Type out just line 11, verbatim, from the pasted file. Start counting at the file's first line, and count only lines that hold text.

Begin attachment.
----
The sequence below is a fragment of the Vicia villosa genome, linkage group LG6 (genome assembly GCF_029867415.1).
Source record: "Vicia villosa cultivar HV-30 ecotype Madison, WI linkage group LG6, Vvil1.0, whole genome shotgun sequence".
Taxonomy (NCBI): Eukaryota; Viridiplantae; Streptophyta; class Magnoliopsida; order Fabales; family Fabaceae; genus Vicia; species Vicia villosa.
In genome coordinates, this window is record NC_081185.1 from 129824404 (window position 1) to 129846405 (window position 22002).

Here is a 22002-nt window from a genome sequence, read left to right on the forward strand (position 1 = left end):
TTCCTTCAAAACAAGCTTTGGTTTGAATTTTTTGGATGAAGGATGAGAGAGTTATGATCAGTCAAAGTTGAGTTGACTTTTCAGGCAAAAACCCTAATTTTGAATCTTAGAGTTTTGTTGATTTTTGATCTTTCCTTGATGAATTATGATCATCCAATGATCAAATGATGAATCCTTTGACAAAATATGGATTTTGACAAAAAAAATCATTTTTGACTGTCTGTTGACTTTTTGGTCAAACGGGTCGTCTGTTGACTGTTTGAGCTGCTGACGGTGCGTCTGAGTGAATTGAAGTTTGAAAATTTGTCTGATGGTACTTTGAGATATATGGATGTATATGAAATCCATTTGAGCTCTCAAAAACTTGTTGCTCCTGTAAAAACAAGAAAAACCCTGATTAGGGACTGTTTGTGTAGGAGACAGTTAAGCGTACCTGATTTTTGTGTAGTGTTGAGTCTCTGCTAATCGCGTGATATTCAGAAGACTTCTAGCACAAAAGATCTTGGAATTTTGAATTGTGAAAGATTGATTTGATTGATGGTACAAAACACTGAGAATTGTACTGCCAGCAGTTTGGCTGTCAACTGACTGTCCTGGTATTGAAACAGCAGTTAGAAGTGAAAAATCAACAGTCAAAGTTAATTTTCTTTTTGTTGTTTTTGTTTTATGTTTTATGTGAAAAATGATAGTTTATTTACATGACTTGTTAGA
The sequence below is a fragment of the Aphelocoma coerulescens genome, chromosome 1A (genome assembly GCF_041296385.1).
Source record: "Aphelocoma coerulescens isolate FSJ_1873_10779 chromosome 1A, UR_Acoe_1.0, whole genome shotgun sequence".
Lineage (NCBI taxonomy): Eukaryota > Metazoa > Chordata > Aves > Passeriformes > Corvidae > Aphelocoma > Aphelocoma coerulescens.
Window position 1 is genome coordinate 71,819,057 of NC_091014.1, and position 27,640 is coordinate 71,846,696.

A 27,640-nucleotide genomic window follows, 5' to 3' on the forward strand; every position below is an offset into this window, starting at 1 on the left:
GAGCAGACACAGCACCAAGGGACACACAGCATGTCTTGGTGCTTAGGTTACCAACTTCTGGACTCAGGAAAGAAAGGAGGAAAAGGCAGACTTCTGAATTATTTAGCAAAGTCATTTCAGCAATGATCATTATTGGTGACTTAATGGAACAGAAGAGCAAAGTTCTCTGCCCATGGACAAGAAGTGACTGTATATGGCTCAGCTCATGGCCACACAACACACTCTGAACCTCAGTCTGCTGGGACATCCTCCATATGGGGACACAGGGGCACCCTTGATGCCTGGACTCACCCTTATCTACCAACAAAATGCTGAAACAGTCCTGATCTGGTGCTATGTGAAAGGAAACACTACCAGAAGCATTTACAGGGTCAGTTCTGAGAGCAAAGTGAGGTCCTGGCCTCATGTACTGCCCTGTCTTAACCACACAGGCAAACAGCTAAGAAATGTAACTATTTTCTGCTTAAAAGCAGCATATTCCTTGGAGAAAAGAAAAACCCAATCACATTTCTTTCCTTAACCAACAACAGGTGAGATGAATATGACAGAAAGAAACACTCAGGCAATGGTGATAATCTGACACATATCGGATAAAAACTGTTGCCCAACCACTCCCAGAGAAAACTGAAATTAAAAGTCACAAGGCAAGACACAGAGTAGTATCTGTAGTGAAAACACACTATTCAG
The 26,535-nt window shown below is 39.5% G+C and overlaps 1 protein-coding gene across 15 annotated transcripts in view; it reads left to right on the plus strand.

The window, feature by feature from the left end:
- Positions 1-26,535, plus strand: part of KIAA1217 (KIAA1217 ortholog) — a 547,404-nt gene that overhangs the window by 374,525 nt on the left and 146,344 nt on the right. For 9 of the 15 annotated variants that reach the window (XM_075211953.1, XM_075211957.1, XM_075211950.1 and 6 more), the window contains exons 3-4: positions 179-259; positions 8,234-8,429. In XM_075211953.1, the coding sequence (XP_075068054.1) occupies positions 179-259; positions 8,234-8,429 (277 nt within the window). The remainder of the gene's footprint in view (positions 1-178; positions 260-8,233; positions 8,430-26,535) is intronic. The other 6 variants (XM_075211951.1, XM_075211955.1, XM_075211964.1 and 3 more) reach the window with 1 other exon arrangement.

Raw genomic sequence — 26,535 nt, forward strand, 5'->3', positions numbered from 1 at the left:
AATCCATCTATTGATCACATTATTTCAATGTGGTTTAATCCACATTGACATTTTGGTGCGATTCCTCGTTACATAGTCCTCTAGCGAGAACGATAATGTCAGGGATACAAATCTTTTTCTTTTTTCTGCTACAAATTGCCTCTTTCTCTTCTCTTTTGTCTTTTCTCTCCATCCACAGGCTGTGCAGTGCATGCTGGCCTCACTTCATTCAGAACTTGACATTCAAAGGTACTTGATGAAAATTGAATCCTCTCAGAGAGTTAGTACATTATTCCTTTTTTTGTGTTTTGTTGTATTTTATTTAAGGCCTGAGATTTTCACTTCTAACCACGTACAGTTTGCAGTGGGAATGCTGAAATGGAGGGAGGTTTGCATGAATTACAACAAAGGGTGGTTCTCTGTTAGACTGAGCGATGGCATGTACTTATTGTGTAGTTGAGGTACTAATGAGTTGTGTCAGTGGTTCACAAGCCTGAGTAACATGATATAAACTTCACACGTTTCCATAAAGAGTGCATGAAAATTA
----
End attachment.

A 27,640-nucleotide genomic window follows, 5' to 3' on the forward strand; every position below is an offset into this window, starting at 1 on the left: